13 Feb 2018 17:07 IST

All you wanted to know about circle rates

Circle rates are described as guideline values or ready-reckoner rates

The budget has announced a minor relief measure that may cheer buyers and sellers of property — no adjustments will be made for transactions in immovable property, as long as the difference between the sale price and circle rate is below 5 per cent.

What is it?

Property transactions, as we all know, require the seller to pay capital gains tax on the sale proceeds and the buyer to shell out stamp duty at the time of registration. But those dealing in property used to evade taxes by declaring a lower sale price for the property on paper while actually inking the deal at a much higher price. States, which lost out on stamp duty due to this practice, introduced circle rates to deal with such evasion. Circle rate is the minimum designated price per sq ft for land or property fixed for a locality, at which transactions have to be registered. Circle rates are also described as guideline values or ready-reckoner rates. They vary with each State and are revised from time to time depending on demand, supply and development of the area. But the rates are not revised often enough to match fluctuations in market prices. This is why circle rates can sometimes be higher or lower than the actual market price. Circle rates are used both by State governments to assess stamp duty and by the Centre to assess property transactions to income tax. It is the rules for the latter which have been changed in the budget.

Why is it important?

If the value of a property based on circle rates for a particular locality is ₹80 lakh and the market price is ₹78 lakh, the buyer pays stamp duty on ₹80 lakh, even though he bought the property for a lower price. The buyer also has to treat the difference between the circle rate and market price (₹2 lakh) as ‘income from other sources’ and pay tax. The seller who is liable to capital gains tax has to calculate his gains based only on circle rates.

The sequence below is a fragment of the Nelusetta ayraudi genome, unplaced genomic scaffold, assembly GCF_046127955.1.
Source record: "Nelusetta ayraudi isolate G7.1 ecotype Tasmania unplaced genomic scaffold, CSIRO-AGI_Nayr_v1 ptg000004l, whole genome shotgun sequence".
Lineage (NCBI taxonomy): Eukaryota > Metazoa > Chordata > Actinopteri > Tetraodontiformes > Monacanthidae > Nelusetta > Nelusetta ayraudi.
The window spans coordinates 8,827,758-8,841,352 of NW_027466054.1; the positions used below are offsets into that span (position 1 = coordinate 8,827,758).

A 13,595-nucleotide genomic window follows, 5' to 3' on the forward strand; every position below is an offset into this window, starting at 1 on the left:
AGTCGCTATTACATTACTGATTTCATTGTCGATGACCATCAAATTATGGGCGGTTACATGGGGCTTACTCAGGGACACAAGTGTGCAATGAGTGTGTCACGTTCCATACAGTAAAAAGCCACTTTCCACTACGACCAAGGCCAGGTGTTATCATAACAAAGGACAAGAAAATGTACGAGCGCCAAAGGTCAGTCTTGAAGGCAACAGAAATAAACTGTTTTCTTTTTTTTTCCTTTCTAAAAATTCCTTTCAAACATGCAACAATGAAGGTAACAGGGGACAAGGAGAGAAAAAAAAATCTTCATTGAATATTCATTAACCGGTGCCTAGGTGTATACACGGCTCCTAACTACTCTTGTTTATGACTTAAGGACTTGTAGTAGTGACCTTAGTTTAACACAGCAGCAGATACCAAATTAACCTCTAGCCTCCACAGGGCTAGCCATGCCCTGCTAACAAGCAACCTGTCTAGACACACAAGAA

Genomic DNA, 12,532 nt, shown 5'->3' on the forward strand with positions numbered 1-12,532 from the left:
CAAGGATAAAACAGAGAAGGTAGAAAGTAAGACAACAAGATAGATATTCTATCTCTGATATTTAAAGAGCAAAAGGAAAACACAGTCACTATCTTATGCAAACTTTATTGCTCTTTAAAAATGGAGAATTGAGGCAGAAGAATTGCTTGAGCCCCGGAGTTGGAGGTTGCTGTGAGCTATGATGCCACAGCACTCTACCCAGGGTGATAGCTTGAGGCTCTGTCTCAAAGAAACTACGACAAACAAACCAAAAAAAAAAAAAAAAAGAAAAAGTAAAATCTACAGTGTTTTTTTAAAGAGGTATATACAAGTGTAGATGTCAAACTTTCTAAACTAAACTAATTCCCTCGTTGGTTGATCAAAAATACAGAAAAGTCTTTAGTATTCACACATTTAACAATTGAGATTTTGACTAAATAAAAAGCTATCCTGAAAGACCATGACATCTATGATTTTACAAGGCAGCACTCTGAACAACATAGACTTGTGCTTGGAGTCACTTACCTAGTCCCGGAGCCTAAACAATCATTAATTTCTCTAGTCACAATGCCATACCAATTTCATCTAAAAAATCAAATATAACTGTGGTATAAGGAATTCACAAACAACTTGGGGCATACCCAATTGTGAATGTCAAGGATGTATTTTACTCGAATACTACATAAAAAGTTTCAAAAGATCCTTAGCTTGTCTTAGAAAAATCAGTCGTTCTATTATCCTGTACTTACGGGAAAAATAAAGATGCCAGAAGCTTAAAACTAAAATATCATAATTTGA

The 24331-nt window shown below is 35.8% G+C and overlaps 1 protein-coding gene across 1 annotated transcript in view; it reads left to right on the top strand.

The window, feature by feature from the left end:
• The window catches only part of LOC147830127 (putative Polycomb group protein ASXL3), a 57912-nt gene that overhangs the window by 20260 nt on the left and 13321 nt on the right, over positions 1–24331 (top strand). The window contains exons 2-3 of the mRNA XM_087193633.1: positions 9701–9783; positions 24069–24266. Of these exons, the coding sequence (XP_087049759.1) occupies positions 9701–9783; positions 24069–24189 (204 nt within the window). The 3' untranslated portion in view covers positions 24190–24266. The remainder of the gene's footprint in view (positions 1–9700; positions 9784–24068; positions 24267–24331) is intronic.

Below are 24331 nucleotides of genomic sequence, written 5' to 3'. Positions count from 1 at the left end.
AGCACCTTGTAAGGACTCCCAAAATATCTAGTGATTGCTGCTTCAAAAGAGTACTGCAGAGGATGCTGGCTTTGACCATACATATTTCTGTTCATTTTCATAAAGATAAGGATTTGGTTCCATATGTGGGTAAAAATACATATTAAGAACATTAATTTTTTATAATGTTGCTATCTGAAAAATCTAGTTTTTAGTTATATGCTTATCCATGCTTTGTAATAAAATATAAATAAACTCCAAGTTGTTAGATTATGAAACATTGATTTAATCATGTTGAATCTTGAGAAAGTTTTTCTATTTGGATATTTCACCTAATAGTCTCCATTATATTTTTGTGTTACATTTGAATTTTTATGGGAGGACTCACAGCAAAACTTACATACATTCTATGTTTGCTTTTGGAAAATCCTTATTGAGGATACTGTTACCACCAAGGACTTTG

Now, the budget has proposed to amend section 50C (capital gains) and section 56 (income from other sources) of the Income Tax Act, so that no adjustment needs to be made if the circle rate value does not exceed 5 per cent of the actual transaction value. So, in the example quoted here, if the buyer paid ₹80 lakh but the circle rate value for the property worked out to ₹85 lakh, then the buyer need not pay income tax on the difference (₹5 lakh). The seller can also calculate his capital gains based on the deal value of ₹80 lakh, instead of ₹85 lakh. But this leeway is only allowed as long as the circle rate value does not exceed 5 per cent of the transaction value. The new rules take effect from assessment year 2019-20.

Why should I care?

In India, market prices for properties have historically ruled much higher than the circle rates. But of late, with the property markets correcting across States, there are localities where the market prices have fallen below the circle rates, especially in Mumbai and Delhi. The change proposed will give a breather to genuine buyers and sellers who face minor deviations between their transaction values and circle rates.

But there are cases where circle rates today hover more than 5 per cent higher than actual prices in a few areas, in which case buyers and sellers may continue to face a higher tax outgo. Also, though the buyer or seller need not pay capital gains or income tax on the excess, stamp duty and registration fee still have to be paid on the higher of the circle rate or transaction value, by the buyer.

The bottomline

The circle rate relaxation is a tiny palliative to bruised sellers.

(The article first appeared in The Hindu BusinessLine.)